Losing equals death. That's the subtext of playing the final tournament of your career. Even if you have a life outside of the sport--a good marriage, a family, other goals--when you have been a professional athlete for more than half of your existence, retirement is the death of the only life you've ever known as a man.
Twice this week, Andre Agassi stared down death. Faced with a punishing draw at the U.S. Open, Agassi saw Adrei Pavel in the first round. Agassi lost the first set and endured a set point in the second. Pavel is no joke. He's a journeyman, a quality player with a well-rounded game. There would have been no shame in losing a tightly-contested match to him. It would have been a good death. Agassi fought back, winning in four sets. It took over three hours.
Last night, Agassi faced Marcos Baghdatis, a 21-year-old tiger, seeded 8th, runner-up at this year's Australian Open and semi-finalist at Wimbledon. Much has been made about how cruel Agassi's draw is, and it's true--he has a rough road. But imagine how dispirited Baghdatis was about his draw? I'm in the #8 seed and in the in second round I get Andre freakin' Agassi?
Agassi won the first two sets in workman-like fashion. He had Baghdatis on the ropes in the third, but lost a critical break and dropped the set. Agassi began the fourth like a ripsaw, going up 4-0. Baghdatis was lost. But then, on two improbable points, where Baghdatis fought off overheads from 15 feet behind the baseline, he found himself. He evened the match at 7-5 and broke Agassi to start the fifth.
It would have been a good death. Baghdatis is a wonderful player. Agassi had given everything he had. They had gone the distance. But for Agassi, nothing is ever easy. Not winning; not losing. He broke back. They traded service games; Baghdatis holding easily, Agassi struggling for every point. And then, midway through the deciding set, Baghdatis's quadriceps cramped up.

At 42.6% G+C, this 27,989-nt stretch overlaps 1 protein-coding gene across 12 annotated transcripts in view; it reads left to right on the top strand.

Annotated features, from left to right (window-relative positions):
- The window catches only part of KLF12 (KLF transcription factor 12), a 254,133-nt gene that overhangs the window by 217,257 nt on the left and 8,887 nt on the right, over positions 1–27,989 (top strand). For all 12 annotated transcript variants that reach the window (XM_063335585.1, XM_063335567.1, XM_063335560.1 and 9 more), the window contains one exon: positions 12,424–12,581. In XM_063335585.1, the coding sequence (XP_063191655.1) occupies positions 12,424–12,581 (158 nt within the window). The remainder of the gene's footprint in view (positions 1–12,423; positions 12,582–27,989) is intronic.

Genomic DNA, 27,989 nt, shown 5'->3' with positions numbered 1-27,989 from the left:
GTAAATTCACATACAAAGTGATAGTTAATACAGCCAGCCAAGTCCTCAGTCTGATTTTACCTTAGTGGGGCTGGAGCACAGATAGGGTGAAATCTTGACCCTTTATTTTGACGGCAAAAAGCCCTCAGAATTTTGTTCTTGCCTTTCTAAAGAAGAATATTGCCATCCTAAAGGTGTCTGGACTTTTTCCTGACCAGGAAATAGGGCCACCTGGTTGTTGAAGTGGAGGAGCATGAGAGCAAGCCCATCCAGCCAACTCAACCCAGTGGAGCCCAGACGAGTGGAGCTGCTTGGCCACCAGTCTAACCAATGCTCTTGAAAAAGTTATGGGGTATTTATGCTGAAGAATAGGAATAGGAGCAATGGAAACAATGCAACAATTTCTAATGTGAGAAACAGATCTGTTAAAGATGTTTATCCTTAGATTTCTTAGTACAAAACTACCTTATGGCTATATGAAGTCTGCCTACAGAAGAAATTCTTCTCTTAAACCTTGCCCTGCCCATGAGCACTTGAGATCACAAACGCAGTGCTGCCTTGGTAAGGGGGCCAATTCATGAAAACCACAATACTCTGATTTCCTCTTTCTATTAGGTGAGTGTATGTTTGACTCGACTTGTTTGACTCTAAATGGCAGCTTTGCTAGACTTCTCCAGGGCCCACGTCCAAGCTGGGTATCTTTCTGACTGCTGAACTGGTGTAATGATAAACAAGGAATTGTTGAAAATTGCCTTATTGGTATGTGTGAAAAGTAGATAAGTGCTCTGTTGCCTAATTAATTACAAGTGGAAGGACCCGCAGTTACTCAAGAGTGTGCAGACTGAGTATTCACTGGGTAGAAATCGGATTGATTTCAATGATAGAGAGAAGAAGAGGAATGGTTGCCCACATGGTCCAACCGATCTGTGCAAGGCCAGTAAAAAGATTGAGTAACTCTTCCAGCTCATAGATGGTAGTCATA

I believe in divine intervention in sports. But not in the Michael Chang I-love-Jesus-so-God-let-me-beat-you way. After Game 6 of the 2004 ALCS, Curt Schilling explained that he had prayed a great deal. He did not ask God to deliver him a victory--he simply asked that God help him do good. That's all any of us can ask. That we be given what we need; that we be helped to do our best; and let the chips fall where they may.
Agassi needed a lifeline. He got it. Nearly three hours in, the cramps slowed Baghdatis enough for Agassi to come back to life. And Baghdatis, to his eternal credit, found the strength to come back, to hold serve when he could barely stand. By the 12th game, both men were whole and able to give their best. And in the 188th minute, Agassi broke Baghdatis to win the match, to stave off retirement, to live for one more day. This was a match for the ages.
It's impossible to say how far this train goes. Certainly not to the end of the line, certainly not to Nadal or Federer. Agassi could barely walk to center court to take his bow last night. But however it ends, we have these two matches to remember him by. Even if he loses to young Benjamin Becker in straight sets, Agassi has now given himself a good--a very, very good--parting.
It's all any of us can ask for.
Note: If you're not in love with Marco Baghdatis after last night, there's something wrong with you. Here's hoping he wins five majors before he's done.
Update: James Blake, who was on the other side of the net in Agassi's quarterfinal masterpiece last year, showed up at Arthur Ashe today wearing Agassi's duds from 1991 (or'92)--the Nike polo top with the hot pink rectangles. This sort of respect and adulation is heartwarming. It reminds me of Gustavo Kuerten at the trophy ceremony after winning the 1997 French Open. When he saw that it was Bjorn Borg doing the presenting, Kuerten dropped to his knees and did the Wayne's World "I'm not worthy" bow.
It's great to see that sort of appreciation from the kids.
22 hours ago